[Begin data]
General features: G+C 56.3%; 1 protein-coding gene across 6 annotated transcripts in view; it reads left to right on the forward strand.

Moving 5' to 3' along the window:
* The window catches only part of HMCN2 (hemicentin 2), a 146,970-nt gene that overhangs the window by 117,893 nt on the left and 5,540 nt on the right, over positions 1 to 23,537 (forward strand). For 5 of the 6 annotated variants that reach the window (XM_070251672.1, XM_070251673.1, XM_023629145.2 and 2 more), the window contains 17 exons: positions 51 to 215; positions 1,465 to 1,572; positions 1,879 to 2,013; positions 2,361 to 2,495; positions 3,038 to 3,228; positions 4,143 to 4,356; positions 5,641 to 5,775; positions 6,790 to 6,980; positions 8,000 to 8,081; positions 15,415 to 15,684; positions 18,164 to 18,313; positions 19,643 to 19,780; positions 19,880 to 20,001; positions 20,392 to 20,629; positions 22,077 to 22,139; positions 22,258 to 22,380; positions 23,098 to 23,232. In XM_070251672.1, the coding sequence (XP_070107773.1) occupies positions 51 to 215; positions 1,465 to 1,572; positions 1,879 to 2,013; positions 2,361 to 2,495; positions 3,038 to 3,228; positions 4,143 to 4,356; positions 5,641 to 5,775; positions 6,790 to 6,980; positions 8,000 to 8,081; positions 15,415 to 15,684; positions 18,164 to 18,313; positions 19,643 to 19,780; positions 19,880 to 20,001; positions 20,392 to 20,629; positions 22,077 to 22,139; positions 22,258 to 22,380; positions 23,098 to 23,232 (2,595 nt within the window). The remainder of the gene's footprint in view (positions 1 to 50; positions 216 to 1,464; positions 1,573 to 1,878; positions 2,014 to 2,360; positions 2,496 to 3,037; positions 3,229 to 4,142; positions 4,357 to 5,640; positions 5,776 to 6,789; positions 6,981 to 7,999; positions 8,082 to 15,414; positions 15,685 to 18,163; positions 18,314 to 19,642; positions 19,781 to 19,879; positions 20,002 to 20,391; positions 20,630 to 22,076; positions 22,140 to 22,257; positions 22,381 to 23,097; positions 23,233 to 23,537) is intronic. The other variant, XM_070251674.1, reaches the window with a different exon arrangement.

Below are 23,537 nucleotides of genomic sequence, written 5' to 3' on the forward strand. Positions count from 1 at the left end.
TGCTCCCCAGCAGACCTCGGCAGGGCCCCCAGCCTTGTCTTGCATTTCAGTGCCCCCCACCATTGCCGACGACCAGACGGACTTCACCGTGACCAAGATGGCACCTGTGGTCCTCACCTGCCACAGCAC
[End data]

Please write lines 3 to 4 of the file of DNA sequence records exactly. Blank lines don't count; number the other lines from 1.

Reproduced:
* The window catches only part of HMCN2 (hemicentin 2), a 146,970-nt gene that overhangs the window by 117,893 nt on the left and 5,540 nt on the right, over positions 1 to 23,537 (forward strand). For 5 of the 6 annotated variants that reach the window (XM_070251672.1, XM_070251673.1, XM_023629145.2 and 2 more), the window contains 17 exons: positions 51 to 215; positions 1,465 to 1,572; positions 1,879 to 2,013; positions 2,361 to 2,495; positions 3,038 to 3,228; positions 4,143 to 4,356; positions 5,641 to 5,775; positions 6,790 to 6,980; positions 8,000 to 8,081; positions 15,415 to 15,684; positions 18,164 to 18,313; positions 19,643 to 19,780; positions 19,880 to 20,001; positions 20,392 to 20,629; positions 22,077 to 22,139; positions 22,258 to 22,380; positions 23,098 to 23,232. In XM_070251672.1, the coding sequence (XP_070107773.1) occupies positions 51 to 215; positions 1,465 to 1,572; positions 1,879 to 2,013; positions 2,361 to 2,495; positions 3,038 to 3,228; positions 4,143 to 4,356; positions 5,641 to 5,775; positions 6,790 to 6,980; positions 8,000 to 8,081; positions 15,415 to 15,684; positions 18,164 to 18,313; positions 19,643 to 19,780; positions 19,880 to 20,001; positions 20,392 to 20,629; positions 22,077 to 22,139; positions 22,258 to 22,380; positions 23,098 to 23,232 (2,595 nt within the window). The remainder of the gene's footprint in view (positions 1 to 50; positions 216 to 1,464; positions 1,573 to 1,878; positions 2,014 to 2,360; positions 2,496 to 3,037; positions 3,229 to 4,142; positions 4,357 to 5,640; positions 5,776 to 6,789; positions 6,981 to 7,999; positions 8,082 to 15,414; positions 15,685 to 18,163; positions 18,314 to 19,642; positions 19,781 to 19,879; positions 20,002 to 20,391; positions 20,630 to 22,076; positions 22,140 to 22,257; positions 22,381 to 23,097; positions 23,233 to 23,537) is intronic. The other variant, XM_070251674.1, reaches the window with a different exon arrangement.

Below are 23,537 nucleotides of genomic sequence, written 5' to 3' on the forward strand. Positions count from 1 at the left end.